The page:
As a resident opposed to the pending project at 3950 Robin Hill, I read your Oct. 4 story regarding this opposition with great interest. I’ve been actively involved for the past two years in an attempt to get the Planning Department and the Planning Commission to enforce both the letter and intent of our hillside ordinance regarding this project.
The Robin Hill lot averages 63% in slope and may be the steepest lot ever proposed for residential development within our city. It is prudent that concerned residents pay careful attention to this project because its eventual outcome will set a precedent for future hillside development in our community. Many of us feel that if the City Council allows this project to move forward while significantly exceeding the hillside ordinance’s guidelines, the City Council may as well tear up the ordinance, and the precedent set will be a dangerous one for the future of LCF’s hillsides.
In your story you quote Robert Stanley, the city’s director of community development, as saying, “The current debate is exactly why the ordinance exists … if neighbors feel that a project … is exceeding the guidelines, they have the opportunity to appeal it, and this discussion is taking place.” According to your story, “Stanley said this showed the process was working.”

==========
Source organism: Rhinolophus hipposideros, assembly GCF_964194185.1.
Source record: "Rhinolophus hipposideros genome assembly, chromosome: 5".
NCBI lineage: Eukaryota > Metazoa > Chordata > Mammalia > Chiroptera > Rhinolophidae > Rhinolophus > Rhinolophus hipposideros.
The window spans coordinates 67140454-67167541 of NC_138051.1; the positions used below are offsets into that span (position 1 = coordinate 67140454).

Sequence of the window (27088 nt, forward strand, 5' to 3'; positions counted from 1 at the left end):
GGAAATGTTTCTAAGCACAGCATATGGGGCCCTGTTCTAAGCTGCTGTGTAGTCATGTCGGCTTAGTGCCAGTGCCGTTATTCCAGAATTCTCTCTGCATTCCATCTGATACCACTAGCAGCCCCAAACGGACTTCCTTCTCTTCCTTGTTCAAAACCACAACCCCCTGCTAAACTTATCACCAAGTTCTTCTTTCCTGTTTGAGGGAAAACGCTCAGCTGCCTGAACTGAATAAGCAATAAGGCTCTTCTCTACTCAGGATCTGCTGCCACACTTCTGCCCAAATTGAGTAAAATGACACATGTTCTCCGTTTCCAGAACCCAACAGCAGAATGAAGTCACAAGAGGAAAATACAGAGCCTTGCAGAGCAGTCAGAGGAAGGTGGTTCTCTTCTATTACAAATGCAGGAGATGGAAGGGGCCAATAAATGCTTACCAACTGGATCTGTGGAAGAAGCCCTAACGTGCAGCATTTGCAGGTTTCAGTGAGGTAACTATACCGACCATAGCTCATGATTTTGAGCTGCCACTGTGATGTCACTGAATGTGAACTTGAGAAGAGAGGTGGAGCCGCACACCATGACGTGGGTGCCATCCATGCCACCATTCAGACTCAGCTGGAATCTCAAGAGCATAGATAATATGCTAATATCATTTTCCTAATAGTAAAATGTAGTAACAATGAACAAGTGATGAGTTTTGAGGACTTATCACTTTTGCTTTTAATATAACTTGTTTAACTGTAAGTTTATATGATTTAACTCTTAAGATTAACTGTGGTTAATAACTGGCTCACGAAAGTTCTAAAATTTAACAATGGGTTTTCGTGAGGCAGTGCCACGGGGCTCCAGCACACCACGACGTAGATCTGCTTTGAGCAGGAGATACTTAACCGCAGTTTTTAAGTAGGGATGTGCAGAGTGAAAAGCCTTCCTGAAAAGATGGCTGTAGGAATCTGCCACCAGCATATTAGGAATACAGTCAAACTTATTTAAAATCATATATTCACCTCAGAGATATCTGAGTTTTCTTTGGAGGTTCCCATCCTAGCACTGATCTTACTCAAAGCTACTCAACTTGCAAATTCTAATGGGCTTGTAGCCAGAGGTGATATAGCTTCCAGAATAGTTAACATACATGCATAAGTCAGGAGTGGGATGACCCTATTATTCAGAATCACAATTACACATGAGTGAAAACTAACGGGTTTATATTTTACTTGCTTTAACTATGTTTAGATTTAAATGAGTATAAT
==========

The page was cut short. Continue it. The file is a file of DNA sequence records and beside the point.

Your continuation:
Yet Planning Commissioner Sarkissian has an opposite take on our right to oppose this project when he says, “I think a lot of the neighbors are good citizens who get used to the idea that they can protest things and stop things, and this becomes a hobby … it’s beyond reasonable.”
I think Commissioner Sarkissian’s remarks do a great disservice to us and our respectful efforts to prevent this egregious assault on our city’s hillside ordinance.
If protecting La Cañada’s hillsides is, as Sarkissian states, “a hobby” for us, then I suggest he take up the same one.
La Cañada Flintridge